Linked by Thom Holwerda on Tue 18th Feb 2014 23:10 UTC
Hardware, Embedded Systems

So, convertibles. Laptop/tablet hybrids. I think their popularity started with early Asus Transformers, but since then, they've become a pretty big staple in the device landscape. Since I'm in the market for a replacement for my dreadful ARM Surface RT, I've been looking at this market segment again, and have noted that there's a lot of choice out there.

After the dreadful experience with the Surface RT, I'm steering clear of anything Windows RT-related. An x86-based convertible Windows 8.1 machine, however, still has some major appeal due to its excellent desktop application support that fits in nicely with my existing workstation. The tablet side of Windows 8.1, however, is still woefully underserved, with very few applications, and even those that do exist are of abysmal quality.

As far as hardware goes, the Lenovo Miix 2 10" (not to be confused with the older Miix 2!) has really grabbed by attention. It's supposed to end up at around EUR 400-500, which is acceptable. The Surface 2 Pro is also interesting, but quite expensive - although it does have a far better processor than the 10" Miix 2. There's also an 11" Miix 2 which sports the same processor as the Surface 2 Pro, but 11" seems a bit large in my view.

I've also been looking at Android convertibles, and here I run into a bit of trouble - most of them tend to run outdated versions of Android, and I'm really not looking forward to figuring out which of them have the best AOSP support. Do any of you have any suggestions here? Any models to look for? Experiences with custom, AOSP-like ROMs?

An even bigger question regarding Android on convertibles is just how well Android handles laptop-like computing. Does it do a good job of it, considering where Android comes from? It seems like to me that where Windows has the upper hand on the laptop side of the convertible, Android rules on the tablet side of it. Am I right in thinking this is so?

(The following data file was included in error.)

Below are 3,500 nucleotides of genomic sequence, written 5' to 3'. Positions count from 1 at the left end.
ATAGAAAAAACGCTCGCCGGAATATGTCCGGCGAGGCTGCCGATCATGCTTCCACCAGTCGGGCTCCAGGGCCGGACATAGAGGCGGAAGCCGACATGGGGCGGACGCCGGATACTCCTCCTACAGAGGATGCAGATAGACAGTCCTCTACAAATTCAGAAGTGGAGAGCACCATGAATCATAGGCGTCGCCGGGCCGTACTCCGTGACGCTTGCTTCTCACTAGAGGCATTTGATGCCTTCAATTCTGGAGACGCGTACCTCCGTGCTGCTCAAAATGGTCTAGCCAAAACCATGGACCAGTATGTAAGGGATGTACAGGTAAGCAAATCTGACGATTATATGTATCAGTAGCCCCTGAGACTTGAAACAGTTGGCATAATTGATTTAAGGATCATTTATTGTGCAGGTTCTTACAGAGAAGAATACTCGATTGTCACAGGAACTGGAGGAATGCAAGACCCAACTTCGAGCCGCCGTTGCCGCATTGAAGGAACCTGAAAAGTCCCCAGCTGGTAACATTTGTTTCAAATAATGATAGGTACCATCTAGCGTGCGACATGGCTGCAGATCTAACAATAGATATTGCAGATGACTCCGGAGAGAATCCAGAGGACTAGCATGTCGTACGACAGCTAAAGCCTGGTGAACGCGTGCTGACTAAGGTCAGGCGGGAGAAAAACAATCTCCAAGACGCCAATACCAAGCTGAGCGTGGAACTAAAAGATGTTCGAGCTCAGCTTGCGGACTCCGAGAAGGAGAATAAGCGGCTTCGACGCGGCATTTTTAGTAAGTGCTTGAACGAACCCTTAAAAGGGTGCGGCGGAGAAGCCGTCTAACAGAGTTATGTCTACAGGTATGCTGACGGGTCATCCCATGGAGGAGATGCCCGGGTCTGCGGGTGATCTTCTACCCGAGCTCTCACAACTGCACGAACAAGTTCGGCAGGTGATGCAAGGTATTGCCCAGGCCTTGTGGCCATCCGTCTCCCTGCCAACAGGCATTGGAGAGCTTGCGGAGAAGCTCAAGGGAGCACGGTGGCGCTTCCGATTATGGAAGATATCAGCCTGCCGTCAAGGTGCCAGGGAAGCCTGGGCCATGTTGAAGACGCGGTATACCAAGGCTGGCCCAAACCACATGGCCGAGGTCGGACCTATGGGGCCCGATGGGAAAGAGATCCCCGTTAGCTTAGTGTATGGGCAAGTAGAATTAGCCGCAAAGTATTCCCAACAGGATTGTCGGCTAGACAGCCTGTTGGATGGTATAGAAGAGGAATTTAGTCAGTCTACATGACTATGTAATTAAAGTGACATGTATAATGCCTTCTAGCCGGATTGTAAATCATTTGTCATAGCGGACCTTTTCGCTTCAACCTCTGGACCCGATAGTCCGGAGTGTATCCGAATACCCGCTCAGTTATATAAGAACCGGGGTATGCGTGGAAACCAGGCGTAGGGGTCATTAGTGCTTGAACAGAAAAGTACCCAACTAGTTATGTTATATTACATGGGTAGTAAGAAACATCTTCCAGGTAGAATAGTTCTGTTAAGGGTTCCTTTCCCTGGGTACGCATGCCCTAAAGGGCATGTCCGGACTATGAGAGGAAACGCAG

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Dell Venue Pro 11
by calden on Wed 19th Feb 2014 18:42 UTC
calden
Member since:
2012-02-02

I to went through the nightmare that was Windows RT, though the hardware was for a lack of a better word, awesome. I bought the Nokia 2520. If you have to go RT, then that's the model you want. Anyway I returned it for a Dell Venue Pro 11 with keyboard. The keyboard is the model with the extra battery thus increasing the entire unit's productivity time to 15 hours. After some tinkering with the secure boot loader I was able to install Android for Intel. A free download from Intels website. So now I have a dual boot system. The Dell is well made, fast, love the removeable battery, I bought 2 extras. I would highly suggest one, great tablet/laptop.

Edited 2014-02-19 18:45 UTC

Reply Score: 2

RE: Dell Venue Pro 11
by Luminair on Wed 19th Feb 2014 19:14 in reply to "Dell Venue Pro 11"
Luminair Member since:
2007-03-30

Buying an extra batter for a device with 15 hours of battery life?

All those batteries degrade at about the same rate due to age, rather than use. So by the time you need to replace the first one, they'll all be near-dead. And you'll need to buy a new keyboard then too, because its battery will be near-dead.

Reply Parent Score: 1